def __init__( self ):

for key in dir(self):
method = getattr(self, key)
if hasattr(method, "BroadcasterEvent") and
callable(method):
source, title = method.BroadcasterEvent
broadcaster.Register( method,
source=source,
title=title )

@EventHandler( "event", "onExport" )
def onExport( self ):
"""Handles the onExport broadcast by exporting the database to
the requested format"""

format = broadcaster.CurrentData()
# Perform export...
I usually put all my GUI code into their own methods(s) and call those
methods from the __init__(). I do the same with the logic (where
applicable). This makes the code easier to manipulate and/or import.

In wxPython, you can also use XRC to define most of the common
elements of you GUI. I've found this method to be very helpful in
keeping my code short and easy to read, for GUI code.

Mike

Apr 4 '07 #3
ky******@gmail.com wrote:
On Apr 3, 11:41 pm, "ginstrom" <ginst...@tree.odn.ne.jpwrote:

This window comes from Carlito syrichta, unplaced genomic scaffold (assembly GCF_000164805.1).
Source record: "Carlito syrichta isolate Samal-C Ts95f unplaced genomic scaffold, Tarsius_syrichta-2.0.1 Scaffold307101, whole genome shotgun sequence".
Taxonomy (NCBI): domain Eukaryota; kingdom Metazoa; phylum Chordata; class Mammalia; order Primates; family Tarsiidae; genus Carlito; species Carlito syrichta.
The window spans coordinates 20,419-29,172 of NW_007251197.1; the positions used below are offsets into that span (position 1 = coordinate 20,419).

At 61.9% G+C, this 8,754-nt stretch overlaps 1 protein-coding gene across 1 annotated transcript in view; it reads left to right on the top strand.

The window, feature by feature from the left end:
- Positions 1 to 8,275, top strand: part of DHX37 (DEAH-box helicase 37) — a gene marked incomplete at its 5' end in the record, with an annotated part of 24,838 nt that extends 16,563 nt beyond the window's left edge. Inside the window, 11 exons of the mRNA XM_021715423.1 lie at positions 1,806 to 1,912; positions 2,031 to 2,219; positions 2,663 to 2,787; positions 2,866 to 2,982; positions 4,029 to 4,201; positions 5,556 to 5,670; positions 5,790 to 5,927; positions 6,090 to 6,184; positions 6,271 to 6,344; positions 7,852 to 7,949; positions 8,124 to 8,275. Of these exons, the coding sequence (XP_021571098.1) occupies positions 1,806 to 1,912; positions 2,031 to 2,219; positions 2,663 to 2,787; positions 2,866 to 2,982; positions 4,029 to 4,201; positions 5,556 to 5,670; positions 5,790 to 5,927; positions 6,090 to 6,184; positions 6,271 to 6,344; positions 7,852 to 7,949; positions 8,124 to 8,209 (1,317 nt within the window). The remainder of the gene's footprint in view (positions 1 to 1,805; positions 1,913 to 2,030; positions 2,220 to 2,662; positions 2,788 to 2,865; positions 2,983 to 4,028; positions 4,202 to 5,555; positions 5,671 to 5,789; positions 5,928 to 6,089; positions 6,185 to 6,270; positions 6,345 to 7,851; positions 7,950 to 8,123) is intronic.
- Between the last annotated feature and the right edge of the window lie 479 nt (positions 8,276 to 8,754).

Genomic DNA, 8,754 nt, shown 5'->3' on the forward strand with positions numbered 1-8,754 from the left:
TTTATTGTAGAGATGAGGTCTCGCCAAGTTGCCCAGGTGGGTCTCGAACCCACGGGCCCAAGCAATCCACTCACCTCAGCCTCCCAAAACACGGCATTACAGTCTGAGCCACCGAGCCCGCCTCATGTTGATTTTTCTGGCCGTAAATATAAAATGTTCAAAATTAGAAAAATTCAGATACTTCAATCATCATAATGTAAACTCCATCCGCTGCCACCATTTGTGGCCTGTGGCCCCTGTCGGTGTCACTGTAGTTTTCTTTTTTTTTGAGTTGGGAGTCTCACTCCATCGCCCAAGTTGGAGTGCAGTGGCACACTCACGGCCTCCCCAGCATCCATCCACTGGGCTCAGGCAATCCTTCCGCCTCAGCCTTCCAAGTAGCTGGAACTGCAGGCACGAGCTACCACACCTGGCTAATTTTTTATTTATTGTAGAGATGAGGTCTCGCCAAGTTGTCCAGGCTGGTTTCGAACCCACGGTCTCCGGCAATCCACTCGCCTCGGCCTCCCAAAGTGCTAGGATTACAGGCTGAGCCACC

>>On Behalf Of Kevin Walzer
What's the best way to do this? Can anyone point me in the
right direction? How could, for instance, the top snippet be
rewritten to separate the Tkinter parts from the generic stuff?
I like to use the broadcaster/broker recipe athttp://aspn.activestate.com/ASPN/Cookbook/Python/Recipe/81983
[lots of code that was pretty irrelevant to the reply]
>
I usually put all my GUI code into their own methods(s) and call those
methods from the __init__(). I do the same with the logic (where
applicable). This makes the code easier to manipulate and/or import.

In wxPython, you can also use XRC to define most of the common
elements of you GUI. I've found this method to be very helpful in
keeping my code short and easy to read, for GUI code.
While talking about keeping things short and easy to read, maybe you
could be a bit more considerate in your quoting practices. We really
didn't need to see all the code quoted to hear what you had to say ...

regards
Steve
--
Steve Holden +44 150 684 7255 +1 800 494 3119
Holden Web LLC/Ltd http://www.holdenweb.com
Skype: holdenweb http://del.icio.us/steve.holden
Recent Ramblings http://holdenweb.blogspot.com

Apr 4 '07 #4